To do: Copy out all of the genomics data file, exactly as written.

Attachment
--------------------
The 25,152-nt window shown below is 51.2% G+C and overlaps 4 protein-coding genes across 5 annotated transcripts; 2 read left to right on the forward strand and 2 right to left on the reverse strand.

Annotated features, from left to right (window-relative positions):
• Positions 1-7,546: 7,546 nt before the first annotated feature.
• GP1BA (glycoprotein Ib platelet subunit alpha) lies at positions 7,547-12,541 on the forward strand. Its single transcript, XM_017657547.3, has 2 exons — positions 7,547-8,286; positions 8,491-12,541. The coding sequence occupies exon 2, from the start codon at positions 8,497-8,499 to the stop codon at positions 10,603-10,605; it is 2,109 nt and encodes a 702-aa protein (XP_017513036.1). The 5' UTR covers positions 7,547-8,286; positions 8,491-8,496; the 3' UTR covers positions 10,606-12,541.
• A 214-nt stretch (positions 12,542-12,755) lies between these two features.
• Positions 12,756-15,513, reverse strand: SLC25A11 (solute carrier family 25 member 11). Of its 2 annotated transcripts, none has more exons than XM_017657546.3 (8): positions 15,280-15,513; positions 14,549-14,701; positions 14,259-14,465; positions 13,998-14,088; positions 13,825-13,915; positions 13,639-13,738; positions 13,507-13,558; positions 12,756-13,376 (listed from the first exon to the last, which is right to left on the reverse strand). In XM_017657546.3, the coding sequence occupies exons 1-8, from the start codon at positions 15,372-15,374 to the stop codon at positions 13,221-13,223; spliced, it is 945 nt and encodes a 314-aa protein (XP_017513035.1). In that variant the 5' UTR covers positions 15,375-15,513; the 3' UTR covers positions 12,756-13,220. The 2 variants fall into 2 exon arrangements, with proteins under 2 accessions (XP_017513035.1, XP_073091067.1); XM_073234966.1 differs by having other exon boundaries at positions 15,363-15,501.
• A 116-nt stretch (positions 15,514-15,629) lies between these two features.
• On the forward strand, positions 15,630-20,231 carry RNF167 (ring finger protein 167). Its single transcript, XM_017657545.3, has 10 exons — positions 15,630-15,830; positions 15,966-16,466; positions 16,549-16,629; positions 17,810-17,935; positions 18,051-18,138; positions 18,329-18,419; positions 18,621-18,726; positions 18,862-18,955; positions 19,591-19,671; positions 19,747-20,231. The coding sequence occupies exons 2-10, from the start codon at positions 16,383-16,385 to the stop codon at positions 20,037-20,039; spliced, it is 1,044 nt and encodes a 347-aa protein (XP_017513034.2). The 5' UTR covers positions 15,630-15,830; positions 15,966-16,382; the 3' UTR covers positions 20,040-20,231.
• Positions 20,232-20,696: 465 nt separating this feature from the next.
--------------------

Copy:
The 25,152-nt window shown below is 51.2% G+C and overlaps 4 protein-coding genes across 5 annotated transcripts; 2 read left to right on the forward strand and 2 right to left on the reverse strand.

Annotated features, from left to right (window-relative positions):
• Positions 1-7,546: 7,546 nt before the first annotated feature.
• GP1BA (glycoprotein Ib platelet subunit alpha) lies at positions 7,547-12,541 on the forward strand. Its single transcript, XM_017657547.3, has 2 exons — positions 7,547-8,286; positions 8,491-12,541. The coding sequence occupies exon 2, from the start codon at positions 8,497-8,499 to the stop codon at positions 10,603-10,605; it is 2,109 nt and encodes a 702-aa protein (XP_017513036.1). The 5' UTR covers positions 7,547-8,286; positions 8,491-8,496; the 3' UTR covers positions 10,606-12,541.
• A 214-nt stretch (positions 12,542-12,755) lies between these two features.
• Positions 12,756-15,513, reverse strand: SLC25A11 (solute carrier family 25 member 11). Of its 2 annotated transcripts, none has more exons than XM_017657546.3 (8): positions 15,280-15,513; positions 14,549-14,701; positions 14,259-14,465; positions 13,998-14,088; positions 13,825-13,915; positions 13,639-13,738; positions 13,507-13,558; positions 12,756-13,376 (listed from the first exon to the last, which is right to left on the reverse strand). In XM_017657546.3, the coding sequence occupies exons 1-8, from the start codon at positions 15,372-15,374 to the stop codon at positions 13,221-13,223; spliced, it is 945 nt and encodes a 314-aa protein (XP_017513035.1). In that variant the 5' UTR covers positions 15,375-15,513; the 3' UTR covers positions 12,756-13,220. The 2 variants fall into 2 exon arrangements, with proteins under 2 accessions (XP_017513035.1, XP_073091067.1); XM_073234966.1 differs by having other exon boundaries at positions 15,363-15,501.
• A 116-nt stretch (positions 15,514-15,629) lies between these two features.
• On the forward strand, positions 15,630-20,231 carry RNF167 (ring finger protein 167). Its single transcript, XM_017657545.3, has 10 exons — positions 15,630-15,830; positions 15,966-16,466; positions 16,549-16,629; positions 17,810-17,935; positions 18,051-18,138; positions 18,329-18,419; positions 18,621-18,726; positions 18,862-18,955; positions 19,591-19,671; positions 19,747-20,231. The coding sequence occupies exons 2-10, from the start codon at positions 16,383-16,385 to the stop codon at positions 20,037-20,039; spliced, it is 1,044 nt and encodes a 347-aa protein (XP_017513034.2). The 5' UTR covers positions 15,630-15,830; positions 15,966-16,382; the 3' UTR covers positions 20,040-20,231.
• Positions 20,232-20,696: 465 nt separating this feature from the next.